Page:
Okay, my personal travails don’t matter. The point is that at that point, it seemed like Marvel tried to weaponize their entire line, and it discouraged me to the point that I dropped comics and never picked them up again.

    I understand writers wanted to stretch their wings, rather than just having the heros fight the same old villains in the same old way all the time. But rather than making the whole thing chaotic and impossible to follow, they should have introduced extremely long character-development stories, and should have worked more on making interesting plots. Instead, they went the cheap/easy route of controversy and simultaneously forced me to ignore some storylines in favor of others. That decision was a mistake for me, so I have to believe it was a mistake for other potential fans, too.

    Sure, the decline had started in the 60s. But this couldn’t have helped, especially because I think comics were resurging in the early 80s.

    • GoldenEye

      Thanks for commenting gitabushi!

      I won’t disagree that stupid business decisions drive people away, but that’s more due to general incompetence than leftism. Unfortunately, the Big Two have plenty of incompetence to go around. The leftism just makes it worse.

      Also remember that there are many other companies other than Marvel and DC, and they went through hard times post 1960 as well. I’m looking at a more broad level why the industry has been in such hard times post 1960. My conclusion after doing roughly 4+ years of research is that leftism, despite the cancerous nonsense that it is, is not a significant cause of the general problems that the industry has faced or is facing right now.

  • Foxfier

    The obnoxious leftism definitely started earlier, because it drove me away from Marvel– they hired an anti-Catholic bigot to write X-Men, and in the course of stripping away Nightcrawler’s Catholicism he wrote one of the most ignorant religious stories ever….that’s BEFORE the “angels and demons are mutants” thing. That was about ’02.
    The comic book “Civil War” storyline was 06-07, and wasn’t a total tone change from what they’d recently been doing.
    This site tracks it more closely to price increases, and rope-a-dopes. (#HailHydra ain’t new)
    http://zak-site.com/Great-American-Novel/comic_sales.html

    • GoldenEye

      Thanks for commenting Foxfier!

      Marvel’s politics have always been left, so it’s not terribly surprising that they would put stupid left politics in their books.

      I like Chris Tolworthy’s site quite a bit. Unfortunately, the price increases are a red herring. There’s evidence to the contrary that the absurdly low prices of comics actually got them booted off the newstands, which made their sales decline and put them in ghetto. I actually wrote about it here:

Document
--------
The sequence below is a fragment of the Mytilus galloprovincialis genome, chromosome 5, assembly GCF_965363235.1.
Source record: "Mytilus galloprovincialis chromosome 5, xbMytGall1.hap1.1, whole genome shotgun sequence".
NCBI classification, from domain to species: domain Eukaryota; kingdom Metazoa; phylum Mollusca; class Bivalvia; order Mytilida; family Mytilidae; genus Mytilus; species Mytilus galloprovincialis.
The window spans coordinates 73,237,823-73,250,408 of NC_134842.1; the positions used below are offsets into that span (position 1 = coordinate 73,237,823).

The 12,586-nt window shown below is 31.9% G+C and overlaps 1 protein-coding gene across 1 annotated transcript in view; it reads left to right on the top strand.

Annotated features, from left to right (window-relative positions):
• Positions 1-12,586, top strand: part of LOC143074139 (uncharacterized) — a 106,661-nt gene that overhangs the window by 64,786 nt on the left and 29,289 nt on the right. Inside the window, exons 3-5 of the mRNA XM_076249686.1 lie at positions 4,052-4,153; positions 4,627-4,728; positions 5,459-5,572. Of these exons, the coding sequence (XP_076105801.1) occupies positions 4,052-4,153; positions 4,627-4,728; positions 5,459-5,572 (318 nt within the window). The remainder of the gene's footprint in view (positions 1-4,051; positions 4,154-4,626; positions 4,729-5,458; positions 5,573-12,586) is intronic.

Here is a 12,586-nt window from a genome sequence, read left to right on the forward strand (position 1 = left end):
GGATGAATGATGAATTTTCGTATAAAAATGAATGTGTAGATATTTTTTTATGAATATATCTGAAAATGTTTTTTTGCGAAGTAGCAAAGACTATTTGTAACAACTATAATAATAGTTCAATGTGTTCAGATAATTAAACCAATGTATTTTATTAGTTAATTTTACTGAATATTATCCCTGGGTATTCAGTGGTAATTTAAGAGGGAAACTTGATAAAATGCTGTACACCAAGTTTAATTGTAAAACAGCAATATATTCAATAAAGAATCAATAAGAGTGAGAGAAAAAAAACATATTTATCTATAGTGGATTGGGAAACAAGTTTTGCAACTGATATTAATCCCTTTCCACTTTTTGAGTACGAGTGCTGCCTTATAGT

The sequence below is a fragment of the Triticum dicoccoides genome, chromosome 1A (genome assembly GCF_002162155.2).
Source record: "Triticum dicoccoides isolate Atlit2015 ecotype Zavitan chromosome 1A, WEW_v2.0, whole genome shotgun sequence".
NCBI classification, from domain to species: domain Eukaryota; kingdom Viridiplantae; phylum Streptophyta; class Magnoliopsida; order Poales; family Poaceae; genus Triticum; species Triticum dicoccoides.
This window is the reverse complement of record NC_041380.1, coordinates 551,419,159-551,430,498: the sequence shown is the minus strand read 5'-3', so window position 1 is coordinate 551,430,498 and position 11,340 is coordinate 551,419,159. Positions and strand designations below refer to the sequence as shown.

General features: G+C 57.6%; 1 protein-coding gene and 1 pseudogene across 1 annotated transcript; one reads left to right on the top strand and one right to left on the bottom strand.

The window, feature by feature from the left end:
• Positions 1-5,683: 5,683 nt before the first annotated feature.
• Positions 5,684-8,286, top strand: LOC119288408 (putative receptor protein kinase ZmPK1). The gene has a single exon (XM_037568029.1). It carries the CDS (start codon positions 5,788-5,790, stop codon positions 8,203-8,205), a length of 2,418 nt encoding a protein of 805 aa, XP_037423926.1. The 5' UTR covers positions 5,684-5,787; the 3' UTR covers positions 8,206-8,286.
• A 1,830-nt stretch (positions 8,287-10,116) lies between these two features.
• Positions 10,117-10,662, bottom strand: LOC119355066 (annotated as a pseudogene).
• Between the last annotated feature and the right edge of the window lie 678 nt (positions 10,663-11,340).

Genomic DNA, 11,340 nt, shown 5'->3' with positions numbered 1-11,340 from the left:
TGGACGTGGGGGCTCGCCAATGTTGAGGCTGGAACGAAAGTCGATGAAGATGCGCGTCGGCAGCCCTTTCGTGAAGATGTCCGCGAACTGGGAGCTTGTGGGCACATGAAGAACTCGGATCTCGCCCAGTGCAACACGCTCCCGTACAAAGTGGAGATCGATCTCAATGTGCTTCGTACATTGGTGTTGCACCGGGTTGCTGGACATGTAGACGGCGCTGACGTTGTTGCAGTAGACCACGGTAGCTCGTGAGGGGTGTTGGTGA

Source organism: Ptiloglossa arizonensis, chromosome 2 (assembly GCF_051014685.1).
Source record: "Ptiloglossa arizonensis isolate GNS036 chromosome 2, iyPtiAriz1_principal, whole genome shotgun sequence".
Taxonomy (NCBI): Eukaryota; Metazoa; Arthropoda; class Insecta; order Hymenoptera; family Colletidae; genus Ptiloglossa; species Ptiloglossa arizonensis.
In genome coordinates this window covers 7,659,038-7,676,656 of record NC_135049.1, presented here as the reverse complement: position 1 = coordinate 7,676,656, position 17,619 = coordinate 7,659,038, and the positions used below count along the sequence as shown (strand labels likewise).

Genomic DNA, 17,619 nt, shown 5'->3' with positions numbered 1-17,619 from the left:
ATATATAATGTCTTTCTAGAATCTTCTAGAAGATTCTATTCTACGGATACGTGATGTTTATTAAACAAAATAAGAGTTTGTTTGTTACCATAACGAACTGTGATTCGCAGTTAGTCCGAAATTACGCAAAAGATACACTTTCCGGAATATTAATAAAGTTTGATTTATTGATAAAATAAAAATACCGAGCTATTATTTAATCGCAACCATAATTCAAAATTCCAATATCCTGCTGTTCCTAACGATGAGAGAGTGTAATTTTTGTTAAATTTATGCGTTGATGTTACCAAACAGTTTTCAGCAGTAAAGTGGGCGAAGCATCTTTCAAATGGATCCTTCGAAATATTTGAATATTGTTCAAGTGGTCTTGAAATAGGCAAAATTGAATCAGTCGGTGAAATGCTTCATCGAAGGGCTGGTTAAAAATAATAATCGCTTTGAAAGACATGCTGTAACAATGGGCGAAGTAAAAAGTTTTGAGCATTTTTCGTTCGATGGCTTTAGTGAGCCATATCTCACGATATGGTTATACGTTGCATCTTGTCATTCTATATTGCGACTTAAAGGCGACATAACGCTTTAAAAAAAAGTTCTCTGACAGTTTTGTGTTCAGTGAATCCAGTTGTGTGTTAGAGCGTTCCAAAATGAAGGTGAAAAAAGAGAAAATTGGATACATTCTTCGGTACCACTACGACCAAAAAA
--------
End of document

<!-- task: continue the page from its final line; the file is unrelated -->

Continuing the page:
http://superversivesf.com/2017/01/31/a-brief-history-of-the-decline-of-american-comics/

      In short, the real problem is that the Big Two stubbornly refused to change their business model even though there was evidence to the contrary that it wasn’t working. It’s still not working today, which is why they have so many problems. Remember, the fire was started inside the house, not outside the house. Judge accordingly.

      • Foxfier

        There is evidence both ways– that’s why the arguments have to actually be made, rather than alluded to or just assumed to be solved.

        A good start would be to see, for an example, what exactly Mad Magazine was offering for 10c in 1950 vs the 25c in 55 and 35c in 1970, compared to the 10c price jumped to 15 in the 70s comics. That is the timeframe that my uncles’ comic collections came about, and I was able to get hooked on them because there were actual complete stories. Good artwork though not amazing production values or delicate shading or glossy magazine finish.

        Then look at late 90s/early 00s comics, where you are paying half the price of a paperback book for, what, a dozen pages that you are unlikely to be able to pick up on a whim and enjoy, unless you really like the artwork. They’re awesome collector’s pieces, not so much comics.
        And that wasn’t 100% economics, because I was reading indies that had beautiful artwork, lower quality paper and colors on the inside, and mini-stories that advanced the plot in each book in about ’03, ’04, only stopped when I transferred to Japan. I’d have to dig out the box and I think it’s on the way to Texas to get titles.